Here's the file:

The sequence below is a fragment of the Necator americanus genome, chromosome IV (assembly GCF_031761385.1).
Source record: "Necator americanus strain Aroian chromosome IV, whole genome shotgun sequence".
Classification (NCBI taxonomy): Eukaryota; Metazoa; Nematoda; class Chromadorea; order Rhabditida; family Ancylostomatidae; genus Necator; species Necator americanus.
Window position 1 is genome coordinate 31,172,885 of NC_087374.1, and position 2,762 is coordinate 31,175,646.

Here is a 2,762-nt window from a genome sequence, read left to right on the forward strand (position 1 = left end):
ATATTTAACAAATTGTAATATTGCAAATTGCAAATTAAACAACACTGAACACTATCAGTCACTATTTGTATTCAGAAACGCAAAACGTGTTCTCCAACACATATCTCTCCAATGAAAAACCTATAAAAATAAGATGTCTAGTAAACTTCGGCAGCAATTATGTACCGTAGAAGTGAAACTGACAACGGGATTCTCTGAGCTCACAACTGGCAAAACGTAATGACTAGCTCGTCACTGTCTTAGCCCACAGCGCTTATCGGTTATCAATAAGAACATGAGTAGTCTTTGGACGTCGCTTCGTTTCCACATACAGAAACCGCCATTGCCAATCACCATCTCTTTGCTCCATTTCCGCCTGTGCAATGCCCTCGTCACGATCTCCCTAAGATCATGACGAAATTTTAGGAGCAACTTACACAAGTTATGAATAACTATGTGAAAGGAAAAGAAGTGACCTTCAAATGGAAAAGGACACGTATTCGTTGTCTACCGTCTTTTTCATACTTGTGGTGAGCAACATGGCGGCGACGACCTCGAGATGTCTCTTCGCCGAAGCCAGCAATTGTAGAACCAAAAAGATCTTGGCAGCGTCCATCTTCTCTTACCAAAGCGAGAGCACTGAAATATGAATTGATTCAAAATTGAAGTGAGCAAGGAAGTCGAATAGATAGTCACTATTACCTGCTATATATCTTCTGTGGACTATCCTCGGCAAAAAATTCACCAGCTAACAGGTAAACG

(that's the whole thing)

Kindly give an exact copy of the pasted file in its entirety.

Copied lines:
The sequence below is a fragment of the Necator americanus genome, chromosome IV (assembly GCF_031761385.1).
Source record: "Necator americanus strain Aroian chromosome IV, whole genome shotgun sequence".
Classification (NCBI taxonomy): Eukaryota; Metazoa; Nematoda; class Chromadorea; order Rhabditida; family Ancylostomatidae; genus Necator; species Necator americanus.
Window position 1 is genome coordinate 31,172,885 of NC_087374.1, and position 2,762 is coordinate 31,175,646.

Here is a 2,762-nt window from a genome sequence, read left to right on the forward strand (position 1 = left end):
ATATTTAACAAATTGTAATATTGCAAATTGCAAATTAAACAACACTGAACACTATCAGTCACTATTTGTATTCAGAAACGCAAAACGTGTTCTCCAACACATATCTCTCCAATGAAAAACCTATAAAAATAAGATGTCTAGTAAACTTCGGCAGCAATTATGTACCGTAGAAGTGAAACTGACAACGGGATTCTCTGAGCTCACAACTGGCAAAACGTAATGACTAGCTCGTCACTGTCTTAGCCCACAGCGCTTATCGGTTATCAATAAGAACATGAGTAGTCTTTGGACGTCGCTTCGTTTCCACATACAGAAACCGCCATTGCCAATCACCATCTCTTTGCTCCATTTCCGCCTGTGCAATGCCCTCGTCACGATCTCCCTAAGATCATGACGAAATTTTAGGAGCAACTTACACAAGTTATGAATAACTATGTGAAAGGAAAAGAAGTGACCTTCAAATGGAAAAGGACACGTATTCGTTGTCTACCGTCTTTTTCATACTTGTGGTGAGCAACATGGCGGCGACGACCTCGAGATGTCTCTTCGCCGAAGCCAGCAATTGTAGAACCAAAAAGATCTTGGCAGCGTCCATCTTCTCTTACCAAAGCGAGAGCACTGAAATATGAATTGATTCAAAATTGAAGTGAGCAAGGAAGTCGAATAGATAGTCACTATTACCTGCTATATATCTTCTGTGGACTATCCTCGGCAAAAAATTCACCAGCTAACAGGTAAACG